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Twelve books read this month, six fiction, six non-fiction.

The Red Pavillion - Robert van Gulik.
A mock-historical detective story, based on an 18th century Chinese mystery novel starring Judge Dee, who was himself based on the historical Judge Dee and whom van Gulik appropriated for his series. You could call it orientalist, if not for the matter of factness with which the series treats its setting.

The Peoples of the Hills - Charles Burney & David Marshall Lang.
Worthy but slightly dull attempt to chronicle the early history of Armenia, Georgie, Eastern Turkey and the Caucasus by an archaeologist and a historian. The edition I read was from 2001, but this book was written in 1971, so it's probably dated by now.

The Steep Approach to Garbadale - Iain Banks.
An enjoyable novel about a large sprawling Scottish family with a deep dark secret at its core, yes, somewhat like The Crows Road

The Jennifer Morgue - Charlie Stross.
The sequel to The Atrocity Archives, a fun spy romp mixed with geekery and high doses of Lovecraft.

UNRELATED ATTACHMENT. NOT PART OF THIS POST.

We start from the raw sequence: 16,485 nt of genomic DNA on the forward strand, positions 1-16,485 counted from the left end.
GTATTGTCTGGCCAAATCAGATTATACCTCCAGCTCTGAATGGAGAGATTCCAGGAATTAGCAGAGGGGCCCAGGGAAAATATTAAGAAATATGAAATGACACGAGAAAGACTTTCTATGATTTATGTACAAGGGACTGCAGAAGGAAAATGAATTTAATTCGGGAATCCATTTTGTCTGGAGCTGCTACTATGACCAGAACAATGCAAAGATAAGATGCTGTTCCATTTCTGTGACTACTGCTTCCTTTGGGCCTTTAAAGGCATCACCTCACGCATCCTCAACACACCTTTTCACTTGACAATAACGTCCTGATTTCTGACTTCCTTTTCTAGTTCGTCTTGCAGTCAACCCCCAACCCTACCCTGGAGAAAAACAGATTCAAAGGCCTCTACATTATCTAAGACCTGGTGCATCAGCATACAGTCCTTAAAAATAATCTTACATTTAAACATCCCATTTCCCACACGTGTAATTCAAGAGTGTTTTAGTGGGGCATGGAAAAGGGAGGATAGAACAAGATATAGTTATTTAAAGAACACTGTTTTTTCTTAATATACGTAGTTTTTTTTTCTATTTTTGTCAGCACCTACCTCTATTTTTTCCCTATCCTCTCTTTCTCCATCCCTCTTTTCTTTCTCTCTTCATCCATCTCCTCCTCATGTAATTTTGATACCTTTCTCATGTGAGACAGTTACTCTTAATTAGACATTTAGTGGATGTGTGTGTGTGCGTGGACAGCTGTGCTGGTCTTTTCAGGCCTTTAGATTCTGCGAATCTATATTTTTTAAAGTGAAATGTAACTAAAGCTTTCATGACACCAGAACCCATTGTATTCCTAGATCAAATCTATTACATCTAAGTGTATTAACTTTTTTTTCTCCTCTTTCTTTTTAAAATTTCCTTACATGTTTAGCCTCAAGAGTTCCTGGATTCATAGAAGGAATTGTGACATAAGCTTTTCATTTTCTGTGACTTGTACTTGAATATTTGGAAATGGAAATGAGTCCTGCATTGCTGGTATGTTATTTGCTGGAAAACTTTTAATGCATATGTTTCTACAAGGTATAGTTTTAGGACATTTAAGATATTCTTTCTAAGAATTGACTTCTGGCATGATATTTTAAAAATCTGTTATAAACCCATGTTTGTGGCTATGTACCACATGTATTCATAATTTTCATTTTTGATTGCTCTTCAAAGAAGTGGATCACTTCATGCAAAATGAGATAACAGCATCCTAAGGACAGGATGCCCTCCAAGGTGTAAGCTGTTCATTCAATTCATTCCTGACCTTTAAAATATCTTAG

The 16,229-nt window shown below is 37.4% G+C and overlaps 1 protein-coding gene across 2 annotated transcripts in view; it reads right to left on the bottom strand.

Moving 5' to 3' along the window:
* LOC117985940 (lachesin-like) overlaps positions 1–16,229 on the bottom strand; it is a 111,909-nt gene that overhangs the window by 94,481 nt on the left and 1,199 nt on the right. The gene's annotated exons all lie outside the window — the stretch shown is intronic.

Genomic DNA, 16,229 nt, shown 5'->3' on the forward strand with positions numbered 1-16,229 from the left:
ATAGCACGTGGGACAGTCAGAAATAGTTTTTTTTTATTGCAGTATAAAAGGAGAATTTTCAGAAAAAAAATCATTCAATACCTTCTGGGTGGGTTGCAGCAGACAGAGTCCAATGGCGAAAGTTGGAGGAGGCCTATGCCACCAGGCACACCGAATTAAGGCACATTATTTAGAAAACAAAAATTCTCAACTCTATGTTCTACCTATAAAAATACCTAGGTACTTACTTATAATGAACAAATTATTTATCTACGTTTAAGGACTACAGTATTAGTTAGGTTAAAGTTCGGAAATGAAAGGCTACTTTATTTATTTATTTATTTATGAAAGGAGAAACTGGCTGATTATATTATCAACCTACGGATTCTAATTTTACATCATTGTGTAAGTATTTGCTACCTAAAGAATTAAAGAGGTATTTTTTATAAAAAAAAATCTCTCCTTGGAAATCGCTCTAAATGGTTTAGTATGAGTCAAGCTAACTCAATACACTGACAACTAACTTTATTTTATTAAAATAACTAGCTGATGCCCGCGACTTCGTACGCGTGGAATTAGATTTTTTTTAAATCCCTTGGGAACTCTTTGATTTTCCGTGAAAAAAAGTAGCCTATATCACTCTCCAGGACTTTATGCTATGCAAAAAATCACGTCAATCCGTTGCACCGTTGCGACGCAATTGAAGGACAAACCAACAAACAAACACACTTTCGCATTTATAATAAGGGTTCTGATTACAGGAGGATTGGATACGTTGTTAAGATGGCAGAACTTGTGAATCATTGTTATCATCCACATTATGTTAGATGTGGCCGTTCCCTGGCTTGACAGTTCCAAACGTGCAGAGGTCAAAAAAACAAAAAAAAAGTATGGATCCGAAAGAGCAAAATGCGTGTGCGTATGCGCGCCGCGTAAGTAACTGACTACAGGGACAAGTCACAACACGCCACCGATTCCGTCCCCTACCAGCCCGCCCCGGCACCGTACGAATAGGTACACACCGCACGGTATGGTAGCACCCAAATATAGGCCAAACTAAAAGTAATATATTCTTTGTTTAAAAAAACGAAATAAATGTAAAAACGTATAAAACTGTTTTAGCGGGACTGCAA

The Earth: an Intimate History - Richard Fortey.
An excellent overview both of geological history of Earth and how geology developed as a science, told by one of the best writers of science books I know.

The Battle of Venezuela - Michael McCaughan.
An introductionary history of Hugo Chavez, the Boliverian Revolution he spearheads and the response he called forth against it. Slightly out of date, as it was written in 2004 but sharp, to the point and not too partisan.

The Wehrmacht: History, Myth, Reality - Wolfram Wette.
After the Second World War Germany was quick to embrace the myth that while they were on the wrong in the war, the Wehrmacht was just doing its duty, did it "with clean hands" and that it was Hitler, Himmler and the SS who were the villains, not the ordinary mwn serving in the army. This book explodes these myths.

Ammonite - Nicola Griffith.
Excellent science fiction novel by a writer I need to read much more of. Feminist in a very natural way.

Selling Hitler - Robert Harris.
Robert Harris on perhaps the biggest publishing fraud in history: the fake Hitler diaries.

1610: a Sundial in a Grave - Mary Gentle.
A cast iron bitch of a novel, as you should expect of Gentle: a mixture of history, science fiction Hermetic magic, esoteric knowledge and kinky sex.

Rivers in Time - Peter D. Ward.
A non-fiction book examining the three major extinctions that shaped our world, as well as the fourth one currently going on. Interestingly enough, while the idea that we are currently in a mass extinction event is not new, Ward argues that actually much of it has already finished millennia ago...

Slaughterhouse Five - Kurt Vonnegut.
I last read this when I was thirteen or fourteen or so, it still held up, though it does feel much more dated than something like Catch-22, an anti-war novel of similar vintage.
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